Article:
William Pitt, 1st Earl of Chatham, was Great Britain's pre-eminent politician in the third quarter of the 18th century, dominating British politics as, variously, Leader of the House of Commons during the Seven Years' War, Lord Privy Seal and Prime Minister. Subsequently known as William Pitt The Elder, he was a very hard act to follow, but when his son, William Pitt the Younger, began to make his mark after entering Parliament at the age of 21. Edmund Burke observed of the subsequent 14th Prime Minister of Great Britain, "He's not a chip off the old block; it's the old block itself."
This story has echoes in modern-day racing. From his Ballydoyle Stables in Co. Tipperary, Vincent O'Brien proved himself to be the greatest trainer the world had ever seen. Who, if anyone, could follow in such a man's footsteps? As it has turned out, the man to pick up the baton of O'Brien the Elder was O'Brien the Younger (no relation). When comparing the latter with his great namesake, one might, like Burke, observe that he is not a chip off the old block, but the old block itself. During the first four decades after Second World War, Vincent O'Brien changed the face of the racing world. Come the 1990s, however, Ballydoyle was in danger of becoming a white elephant. Dr. O'Brien was an old man, and his string had dwindled as the wealth of the new middle-eastern investors meant that all European trainers were marginalised bar those with Arab patrons. Notwithstanding their glorious final curtain call at Royal Ascot in 1993 with College Chapel, the golden age in which Vincent O'Brien and Lester Piggott had ruled the world was coming to an end.
At the same time, however, Ballydoyle's sister-property, Coolmore Stud, the brainchild of O'Brien's son-in-law John Magnier, was flourishing. Sadler's Wells (Northern Dancer) was Europe's best sire, Danehill (Danzig) was establishing himself as the next best and Caerleon (Nijinsky) was thriving; and Michael Tabor had joined the team, ready to inject significant further investment. With Ballydoyle available, it made sense to take the training of Coolmore's burgeoning string in-house. But who should be asked to take the reins? Like Vincent O'Brien, Aidan was, to paraphrase William Shakespeare, neither born great nor has he had greatness thrust on him; he has had to achieve greatness. For sure, he owes his permanent position at the top of Ireland's trainers' table to the fact that he trains the best string of horses in Europe. But he got to that position through neither nepotism nor luck: he was appointed to the post of trainer at Ballydoyle because he had already worked his way to the top of the Irish National Hunt trainers' standings. Now he retains the post, and Coolmore retains its dominance, because he keeps winning.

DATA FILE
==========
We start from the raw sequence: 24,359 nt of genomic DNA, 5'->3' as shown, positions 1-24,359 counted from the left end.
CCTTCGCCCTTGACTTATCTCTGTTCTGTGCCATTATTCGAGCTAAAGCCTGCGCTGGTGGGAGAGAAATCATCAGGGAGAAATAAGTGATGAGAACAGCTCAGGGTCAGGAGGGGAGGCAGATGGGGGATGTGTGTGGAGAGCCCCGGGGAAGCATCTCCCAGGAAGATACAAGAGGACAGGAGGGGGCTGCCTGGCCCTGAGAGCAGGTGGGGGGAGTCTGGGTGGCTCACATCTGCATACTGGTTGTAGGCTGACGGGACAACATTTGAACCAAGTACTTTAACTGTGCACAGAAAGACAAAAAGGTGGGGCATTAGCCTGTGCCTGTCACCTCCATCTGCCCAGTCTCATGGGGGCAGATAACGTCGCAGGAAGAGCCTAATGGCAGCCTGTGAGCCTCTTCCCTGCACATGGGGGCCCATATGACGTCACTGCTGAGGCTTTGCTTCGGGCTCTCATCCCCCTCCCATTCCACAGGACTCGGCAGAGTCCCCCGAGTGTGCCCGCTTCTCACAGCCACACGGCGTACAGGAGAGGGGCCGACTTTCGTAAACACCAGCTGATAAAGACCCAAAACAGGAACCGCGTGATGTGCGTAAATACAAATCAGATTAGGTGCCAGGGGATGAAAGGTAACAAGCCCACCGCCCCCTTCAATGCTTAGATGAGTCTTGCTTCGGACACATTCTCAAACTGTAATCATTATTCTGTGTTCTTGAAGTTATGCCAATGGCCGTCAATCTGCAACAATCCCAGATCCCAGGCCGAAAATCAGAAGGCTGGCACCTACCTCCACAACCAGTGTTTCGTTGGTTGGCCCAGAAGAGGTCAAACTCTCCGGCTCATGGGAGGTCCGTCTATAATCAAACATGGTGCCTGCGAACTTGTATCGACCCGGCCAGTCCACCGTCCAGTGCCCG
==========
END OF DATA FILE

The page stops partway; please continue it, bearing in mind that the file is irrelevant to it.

The form book repeatedly confirms that the recruitment of Aidan O'Brien ranks high among John Magnier's many strokes of genius. The first star whom Aidan prepared for his new patrons was Desert King (Danehill), a Group 1 winner at the Curragh in 1996 of the National Stakes and in 1997 of the Irish 2000 Guineas and Irish Derby. While that horse did not turn out to be one of Coolmore's greatest stallions, he certainly set the bar fairly high for the stud careers of his successors, his first Irish crop containing not only Ascot Gold Cup (Gr.1) winner Dr Dinos but also triple Melbourne Cup (Gr.1) winner Makybe Diva. The best of his Australian-conceived stock was his second-crop son Desert War, winner of five Group 1 races. Thereafter, the production line of potential stallions just kept rolling along. King Of Kings (Danehill) took the 1998 2000 Guineas (Gr.1), while in 1999 Stravinsky (Nureyev) was Europe's most impressive sprinter and the unbeaten Fasliyev (Nureyev) it's most impressive 2-year-old. Two years later, Aidan unearthed an even better juvenile, the outstanding Johannesburg (Hennessy).